From Richard Cocks, Orthosphere contributor.
René Noël Théophile Girard, French historian, literary critic, and philosopher of social science whose work belongs to the tradition of anthropological philosophy.
In preparation for teaching a literature course in the 1950s, René Girard reread some of the classic novels. In the process he realized that the novelists had had profound insights into aspects of the human condition and that to a large degree, they were the same insights. Not only that: they all ended the same way with the despised central protagonist recognized by the author, finally, as an aspect of himself. Thus, all the great novels end with a moment of transcendent self-revelation. This claim is certainly immensely provocative and intriguing.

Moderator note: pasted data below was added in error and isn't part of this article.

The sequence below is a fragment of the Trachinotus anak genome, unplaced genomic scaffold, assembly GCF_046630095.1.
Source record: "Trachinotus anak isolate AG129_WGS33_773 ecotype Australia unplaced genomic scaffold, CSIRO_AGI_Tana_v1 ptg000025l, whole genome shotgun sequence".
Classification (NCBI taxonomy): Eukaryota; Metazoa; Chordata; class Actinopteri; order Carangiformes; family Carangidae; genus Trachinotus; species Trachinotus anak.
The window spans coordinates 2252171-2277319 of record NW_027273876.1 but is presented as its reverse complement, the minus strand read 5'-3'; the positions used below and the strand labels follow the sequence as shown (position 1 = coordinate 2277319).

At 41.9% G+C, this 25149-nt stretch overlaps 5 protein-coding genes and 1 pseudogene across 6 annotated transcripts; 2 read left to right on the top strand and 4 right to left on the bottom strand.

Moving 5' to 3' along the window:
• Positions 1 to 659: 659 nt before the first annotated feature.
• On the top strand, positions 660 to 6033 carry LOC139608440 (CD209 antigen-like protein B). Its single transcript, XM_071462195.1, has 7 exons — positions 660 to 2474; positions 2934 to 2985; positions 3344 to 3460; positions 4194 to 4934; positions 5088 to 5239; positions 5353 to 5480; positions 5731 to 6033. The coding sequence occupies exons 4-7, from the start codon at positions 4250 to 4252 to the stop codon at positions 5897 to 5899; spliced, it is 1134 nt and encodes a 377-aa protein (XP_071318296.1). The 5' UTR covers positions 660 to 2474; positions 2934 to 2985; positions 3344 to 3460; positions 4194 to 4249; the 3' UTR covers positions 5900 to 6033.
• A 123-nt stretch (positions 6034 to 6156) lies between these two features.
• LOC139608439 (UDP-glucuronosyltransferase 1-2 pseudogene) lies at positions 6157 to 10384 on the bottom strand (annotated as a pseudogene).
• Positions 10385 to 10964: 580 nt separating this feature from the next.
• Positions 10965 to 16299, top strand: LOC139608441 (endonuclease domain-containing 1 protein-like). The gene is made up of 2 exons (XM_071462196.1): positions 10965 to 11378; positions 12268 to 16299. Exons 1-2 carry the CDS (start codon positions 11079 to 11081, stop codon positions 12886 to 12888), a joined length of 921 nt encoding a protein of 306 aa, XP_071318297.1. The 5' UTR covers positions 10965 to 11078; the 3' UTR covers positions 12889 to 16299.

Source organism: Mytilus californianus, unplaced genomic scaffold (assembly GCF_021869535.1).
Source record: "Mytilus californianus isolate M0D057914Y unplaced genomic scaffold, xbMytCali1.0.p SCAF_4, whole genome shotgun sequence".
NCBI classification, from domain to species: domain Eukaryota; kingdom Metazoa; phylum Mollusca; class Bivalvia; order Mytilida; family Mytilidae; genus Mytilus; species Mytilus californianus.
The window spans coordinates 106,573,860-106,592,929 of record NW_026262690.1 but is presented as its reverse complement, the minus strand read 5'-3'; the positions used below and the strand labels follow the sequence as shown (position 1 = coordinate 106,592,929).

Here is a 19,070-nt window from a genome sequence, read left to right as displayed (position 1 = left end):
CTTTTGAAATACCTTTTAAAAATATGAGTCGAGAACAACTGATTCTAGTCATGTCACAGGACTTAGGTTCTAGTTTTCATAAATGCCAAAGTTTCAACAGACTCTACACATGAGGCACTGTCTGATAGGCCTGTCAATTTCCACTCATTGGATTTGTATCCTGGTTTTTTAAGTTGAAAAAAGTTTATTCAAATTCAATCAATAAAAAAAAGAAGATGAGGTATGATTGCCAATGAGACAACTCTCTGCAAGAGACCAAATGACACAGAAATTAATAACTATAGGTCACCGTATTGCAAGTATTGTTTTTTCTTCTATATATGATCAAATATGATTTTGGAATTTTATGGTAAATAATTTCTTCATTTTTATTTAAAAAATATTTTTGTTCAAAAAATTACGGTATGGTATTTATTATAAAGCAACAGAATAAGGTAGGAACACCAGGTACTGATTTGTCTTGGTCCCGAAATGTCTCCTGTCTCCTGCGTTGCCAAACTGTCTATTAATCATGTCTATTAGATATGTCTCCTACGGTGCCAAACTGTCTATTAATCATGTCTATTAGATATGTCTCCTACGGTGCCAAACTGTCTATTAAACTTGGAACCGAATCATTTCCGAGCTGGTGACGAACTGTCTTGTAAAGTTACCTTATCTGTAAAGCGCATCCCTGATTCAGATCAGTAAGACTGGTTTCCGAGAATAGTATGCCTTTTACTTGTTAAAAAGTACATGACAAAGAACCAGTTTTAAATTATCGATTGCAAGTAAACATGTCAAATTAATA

Girard began his exploration of these novelistic insights in Deceit, Desire and the Novel.¹ The key insight is the role of imitation in human life. It accounts for the ability to read these words, cross…
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